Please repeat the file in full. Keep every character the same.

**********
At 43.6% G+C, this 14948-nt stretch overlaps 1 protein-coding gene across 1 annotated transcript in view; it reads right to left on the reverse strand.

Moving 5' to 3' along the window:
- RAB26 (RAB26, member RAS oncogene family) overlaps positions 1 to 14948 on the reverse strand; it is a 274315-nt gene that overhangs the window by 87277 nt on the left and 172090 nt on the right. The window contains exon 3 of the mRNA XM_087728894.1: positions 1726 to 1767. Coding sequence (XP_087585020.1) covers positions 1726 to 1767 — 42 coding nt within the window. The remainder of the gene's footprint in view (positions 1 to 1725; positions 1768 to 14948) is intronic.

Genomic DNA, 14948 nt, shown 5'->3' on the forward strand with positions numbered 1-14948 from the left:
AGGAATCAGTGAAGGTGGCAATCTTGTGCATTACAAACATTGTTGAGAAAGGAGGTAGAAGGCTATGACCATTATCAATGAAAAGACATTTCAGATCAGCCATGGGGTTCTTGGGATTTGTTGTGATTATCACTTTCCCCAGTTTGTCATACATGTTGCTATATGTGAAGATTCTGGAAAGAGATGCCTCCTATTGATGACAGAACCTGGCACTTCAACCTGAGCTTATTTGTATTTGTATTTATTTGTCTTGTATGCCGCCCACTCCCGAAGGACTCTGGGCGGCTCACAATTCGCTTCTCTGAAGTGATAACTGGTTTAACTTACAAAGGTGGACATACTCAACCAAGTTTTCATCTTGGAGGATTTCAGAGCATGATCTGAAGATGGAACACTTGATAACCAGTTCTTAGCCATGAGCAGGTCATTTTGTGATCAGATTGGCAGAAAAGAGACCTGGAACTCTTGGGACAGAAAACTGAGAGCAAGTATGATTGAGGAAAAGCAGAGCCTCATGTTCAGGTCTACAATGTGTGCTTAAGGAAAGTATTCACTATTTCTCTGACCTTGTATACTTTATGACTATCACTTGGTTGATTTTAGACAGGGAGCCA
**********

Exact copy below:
At 43.6% G+C, this 14948-nt stretch overlaps 1 protein-coding gene across 1 annotated transcript in view; it reads right to left on the reverse strand.

Moving 5' to 3' along the window:
- RAB26 (RAB26, member RAS oncogene family) overlaps positions 1 to 14948 on the reverse strand; it is a 274315-nt gene that overhangs the window by 87277 nt on the left and 172090 nt on the right. The window contains exon 3 of the mRNA XM_087728894.1: positions 1726 to 1767. Coding sequence (XP_087585020.1) covers positions 1726 to 1767 — 42 coding nt within the window. The remainder of the gene's footprint in view (positions 1 to 1725; positions 1768 to 14948) is intronic.

Genomic DNA, 14948 nt, shown 5'->3' on the forward strand with positions numbered 1-14948 from the left:
AGGAATCAGTGAAGGTGGCAATCTTGTGCATTACAAACATTGTTGAGAAAGGAGGTAGAAGGCTATGACCATTATCAATGAAAAGACATTTCAGATCAGCCATGGGGTTCTTGGGATTTGTTGTGATTATCACTTTCCCCAGTTTGTCATACATGTTGCTATATGTGAAGATTCTGGAAAGAGATGCCTCCTATTGATGACAGAACCTGGCACTTCAACCTGAGCTTATTTGTATTTGTATTTATTTGTCTTGTATGCCGCCCACTCCCGAAGGACTCTGGGCGGCTCACAATTCGCTTCTCTGAAGTGATAACTGGTTTAACTTACAAAGGTGGACATACTCAACCAAGTTTTCATCTTGGAGGATTTCAGAGCATGATCTGAAGATGGAACACTTGATAACCAGTTCTTAGCCATGAGCAGGTCATTTTGTGATCAGATTGGCAGAAAAGAGACCTGGAACTCTTGGGACAGAAAACTGAGAGCAAGTATGATTGAGGAAAAGCAGAGCCTCATGTTCAGGTCTACAATGTGTGCTTAAGGAAAGTATTCACTATTTCTCTGACCTTGTATACTTTATGACTATCACTTGGTTGATTTTAGACAGGGAGCCA